“For us it is something great and beautiful because we will feel him even closer than when he was Pope, because it is an extraordinary greatness to know that he is following our same lifestyle.”
“I think it is marvelous that he wishes to be a ‘monk,’ dedicated to prayer and writing,” she added.
Mother Angelica said she was saddened about Pope Benedict’s resignation, but that “beyond the sadness lies great admiration for his great humility and courage to do so.”
According to the superior, a non-Catholic or someone who has never dealt with an enclosed religious may never be able to understand the lifestyle or its beauty.
“He will smile, but I don’t think he will understand it, although he will feel the effects of its prayer, which I believe also reaches those people,” she explained.
Mother Angelica also offered some of her memories of Pope Benedict from the time when he visited the convent on June 24, 2010 in response to the nuns’ repeated requests.
Her biggest highlights were watching him arrive and accompanying him from the garden to the choir.
“It was beautiful to live the moment between his glance and my glance, and it was a paternal look, tender and full of sweetness,” Mother Angelica recalled.
“It was also a very beautiful thing when he greeted the sisters one by one because he wanted to know the name of each one.”
She said that it is very different to see the Pope on television, and that he has left her community with “a great memory.”
Above all, she noted, “he donated a beautiful homily exclusively to us.”
The convent’s rules say only the Pope and cardinals are allowed within the enclosed part of the convent.
The convent safeguards the hand of Italy’s patron saint, St. Catherine of Sienna, the Dominican nun who convinced Pope Gregory XI to return to Rome.
Madrid, Spain, Feb 19, 2013 (CNA/EWTN News) - Pope Benedict XVI’s older brother explained that the pontiff’s decision to resign is good for the Body of Christ because he had become too weak to carry out his ministry.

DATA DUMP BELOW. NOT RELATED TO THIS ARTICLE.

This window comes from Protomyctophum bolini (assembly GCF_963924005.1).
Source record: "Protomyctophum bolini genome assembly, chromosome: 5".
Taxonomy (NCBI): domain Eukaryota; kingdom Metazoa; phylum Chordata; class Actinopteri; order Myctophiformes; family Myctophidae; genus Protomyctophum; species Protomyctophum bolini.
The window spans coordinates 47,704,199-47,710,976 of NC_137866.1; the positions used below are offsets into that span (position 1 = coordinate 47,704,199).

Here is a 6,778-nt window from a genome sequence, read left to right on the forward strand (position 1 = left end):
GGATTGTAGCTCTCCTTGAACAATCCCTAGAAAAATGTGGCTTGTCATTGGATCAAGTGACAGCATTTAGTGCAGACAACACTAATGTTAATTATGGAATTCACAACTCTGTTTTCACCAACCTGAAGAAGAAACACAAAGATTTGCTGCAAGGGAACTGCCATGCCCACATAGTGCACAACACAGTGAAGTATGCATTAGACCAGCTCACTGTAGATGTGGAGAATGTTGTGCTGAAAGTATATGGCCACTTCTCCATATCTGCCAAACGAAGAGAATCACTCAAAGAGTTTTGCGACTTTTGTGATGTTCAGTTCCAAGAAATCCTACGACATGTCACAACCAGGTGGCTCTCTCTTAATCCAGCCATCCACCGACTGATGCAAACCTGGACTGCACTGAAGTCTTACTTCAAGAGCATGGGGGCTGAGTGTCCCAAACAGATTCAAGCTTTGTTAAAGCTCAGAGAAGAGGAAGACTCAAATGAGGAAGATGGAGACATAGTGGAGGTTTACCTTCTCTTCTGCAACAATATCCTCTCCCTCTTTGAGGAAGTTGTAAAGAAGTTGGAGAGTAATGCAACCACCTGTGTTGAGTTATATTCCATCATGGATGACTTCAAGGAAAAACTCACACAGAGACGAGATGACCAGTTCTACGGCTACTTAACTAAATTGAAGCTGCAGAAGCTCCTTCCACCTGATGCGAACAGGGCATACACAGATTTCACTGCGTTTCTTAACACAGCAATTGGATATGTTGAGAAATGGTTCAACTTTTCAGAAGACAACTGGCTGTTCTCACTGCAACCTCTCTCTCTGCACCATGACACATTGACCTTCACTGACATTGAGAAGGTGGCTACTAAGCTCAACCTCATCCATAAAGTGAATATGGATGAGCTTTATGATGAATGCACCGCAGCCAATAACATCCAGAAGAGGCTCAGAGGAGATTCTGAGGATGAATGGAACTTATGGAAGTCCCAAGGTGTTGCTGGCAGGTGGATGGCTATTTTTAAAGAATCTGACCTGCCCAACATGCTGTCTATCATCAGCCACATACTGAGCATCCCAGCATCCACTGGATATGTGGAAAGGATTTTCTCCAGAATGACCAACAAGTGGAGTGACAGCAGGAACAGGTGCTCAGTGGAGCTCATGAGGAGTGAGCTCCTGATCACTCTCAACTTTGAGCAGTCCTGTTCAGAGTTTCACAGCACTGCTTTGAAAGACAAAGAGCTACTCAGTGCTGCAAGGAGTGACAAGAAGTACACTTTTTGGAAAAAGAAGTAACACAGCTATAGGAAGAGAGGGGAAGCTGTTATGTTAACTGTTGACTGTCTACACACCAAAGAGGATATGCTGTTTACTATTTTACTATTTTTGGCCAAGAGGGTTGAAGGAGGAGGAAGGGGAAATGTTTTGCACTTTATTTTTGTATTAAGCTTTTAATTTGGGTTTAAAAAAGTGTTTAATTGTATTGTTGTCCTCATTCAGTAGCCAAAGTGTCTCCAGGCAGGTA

“It is a beneficial decision for the Church,” said 89-year-old Msgr. Georg Ratzinger in an interview with the Spanish daily ABC, published on Feb. 17.
“He no longer has strength,” Msgr. Ratzinger observed. “He is going through the natural process of aging, like I am as well.”
He said that the Holy Father had cited his advanced age in informing him that he planned to resign.
“My brother wants more peace for his old age,” he explained. “As you get older, your strength begins to fade.”
“In addition, he has had to confront difficult tasks, which he has done as much as he can,” the Pope’s brother said. “It was simply a decision that was made. It’s the natural course of life and nobody escapes from it.”
Asked how he thinks the Holy Father will be remembered, Msgr. Ratzinger said he hopes his brother will be seen “as a Pope who strove to deepen and spread the faith of the Church with all of his strength,” as well as someone who provided “an example of a life of belief guided by the Faith.”
He added that Catholics should “thank God for having entrusted the last few years to a good Pope and pray that he will send us another good leader of the Church.”
In an impromptu press conference shortly after the Pope announced his resignation on Feb. 11, Msgr. Ratzinger said that his brother “is not to be a full-time retiree.”
Even once he steps down at the end of the month and moves into a former monastery on the Vatican grounds, Pope Benedict is “not going to sit around waiting for the day to end,” he explained.
He added that he hopes to have more one-on-one time with his brother in the future, hopefully at Benedict XVI’s new residence.
“They’ll probably have a room there for me,” he said, discounting any possibility of the Pope returning to Germany in the near future.
Washington D.C., Feb 19, 2013 (CNA/EWTN News) -
The U.S. Conference of Catholic Bishops has promoted and released guidelines for Masses and prayer services surrounding Pope Benedict XVI's resignation at the end of February.